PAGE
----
Ancestral Work

This morning, I cast my vote in the European and UK Council elections.

This evening, we experienced a huge thunderstorm, resulting in power cuts.

I’ve been thinking about how so much of what we do in our lives is pretty much the same as our ancestors did. The format or technology might be slightly different, but motivations, actions and meaning haven’t changed as much as we might think.

My democratic mark was made with pencil on paper. I watched in awe as the weather moved past. I prepared candles, books and creativity to keep my evening busy. The simplicity of it was inspiring.

We eat, sleep, interact and go about our days as humans have always done. Every day, we honour our ancestors by these actions. Rather than becoming dejected at the lack of change, I think our constant exploration and discovery, as individuals and communities (be they lone and shared experiences), is rather wonderful.

Still moving, indeed.

Place and Tribe

Today, I drove over 200 miles, a round trip across a good width of this country. County boundaries were crossed, towns and villages navigated. From sun to rain and back again.

I understand that in some countries, this wouldn’t count for much. But here, it’s a long way. I’m pretty tired now.

But such trips are wonderful for exploring the diversity of my lovely homeland… while at the same time, feeling the similarities.

We have our different tribes still. Nottingham is different in mood and feel to Derby (they’re approximately 15 miles apart). Both are far removed in life and geography from London, Newcastle or – crossing amorphous national boundaries – Cardiff or Edinburgh.

Yet, when I speak to people of ‘spirits of the land’, they always nod in understanding. That almost territorial ‘vibe’, made up of the human societies which live in these places and demarcate the boundaries, but not confined to just the human residents. This is still very much felt, whether consciously or when reminded.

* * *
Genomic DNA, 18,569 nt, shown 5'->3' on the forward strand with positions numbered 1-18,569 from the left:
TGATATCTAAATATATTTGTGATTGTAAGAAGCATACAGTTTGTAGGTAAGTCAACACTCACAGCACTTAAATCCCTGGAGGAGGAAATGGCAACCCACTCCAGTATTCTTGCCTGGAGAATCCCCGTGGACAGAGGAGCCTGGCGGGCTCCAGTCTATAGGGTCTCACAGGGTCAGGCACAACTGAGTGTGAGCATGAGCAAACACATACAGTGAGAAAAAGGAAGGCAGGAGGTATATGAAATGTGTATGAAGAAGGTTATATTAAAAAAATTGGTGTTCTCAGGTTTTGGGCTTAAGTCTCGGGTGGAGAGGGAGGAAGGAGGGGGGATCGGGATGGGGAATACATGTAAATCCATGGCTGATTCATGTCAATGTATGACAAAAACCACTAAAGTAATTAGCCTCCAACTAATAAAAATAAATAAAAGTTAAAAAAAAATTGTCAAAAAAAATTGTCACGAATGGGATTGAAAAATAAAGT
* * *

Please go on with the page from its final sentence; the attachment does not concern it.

The land my partner and I visited today was beautiful – birch and gorse, with a magnificent lake in glorious sunshine (and then an equally marvellous rainstorm!). It had its own definite character, and we were glad to get to know it a little.

As I drove home, I passed way-markers. You are Now Entering Lincolnshire. Then Nottinghamshire. Sherwood Forest. Derbyshire – and home.

I reached out to those ancient trees as I passed. We waved to the magpies and dodged the ravens playing on the roads. I felt the pull of my own little place as I moved nearer. The spirits of the land are clear in this wild countryside, even as the tarmac and concrete of civilization try to tame it. It’s good to explore, to reach out and actively notice, feel that connection.

Back on my hilltop, I breathe deeply. My home, my place, where I am known and held. Before I head out again tomorrow.

Traditional Shopping

This weekend, I had the pleasure of doing some shopping. In a place where every single item I bought was directly from the person who had crafted it.

The yarn was spun and dyed by the lady who gladly chatted to me about it, and told me of the reason for the shading in the colours. Some medieval-appropriate scissors were made by the local fellow who was pleased to find someone to tell his story (from office-worker to craftsman). The gorgeous stoneware cup replaced a much-loved one smashed in our recent kitchen accident. But there were also candles hanging from strings, felt or wool hats and leather boots, beautiful linen cloth woven by a smiling Italian chap; even armour hammered by the smith standing proud before his wares.

This was a Living History Fayre, of course, not a supermarket. Such events are dates to be marked in the diary, as traders come together to sell to a particular market – in this case, mostly reenactors and history fans, but also a fair few pagans and simply interested locals.

It was lovely to see the sheer pleasure on everyone’s faces as us ‘muggles’ (ie dressed in 21st-century style) rubbed shoulders with World War 2 soldiers, 14th-century damsels and Tudor ladies. My lack of head-covering was remarked upon – and with my long, unbound red hair, I was merrily accused of being a witch! (Perhaps politer than the alternative…)

This isn’t silly, or escapist. This is people following their passion to learn about their ancestors, their land, the history that is part of us all – and then sharing that with others. Children were running about freely, with one lad being given an impromptu lesson with a sword, others playing proper dress-up with the adults!

And to have a bag of wares that is entirely unique, hand-crafted, each with its story, touched me on a level that simply wandering around a mall will never evoke. We might have easy access to goods from all over the world and all levels of technology, but it’s important to remember what real trade feels like, real relationship between the crafter and the user. I’ll certainly remember that every time those items are used.

I’ll certainly be saving my modern pennies for the next one…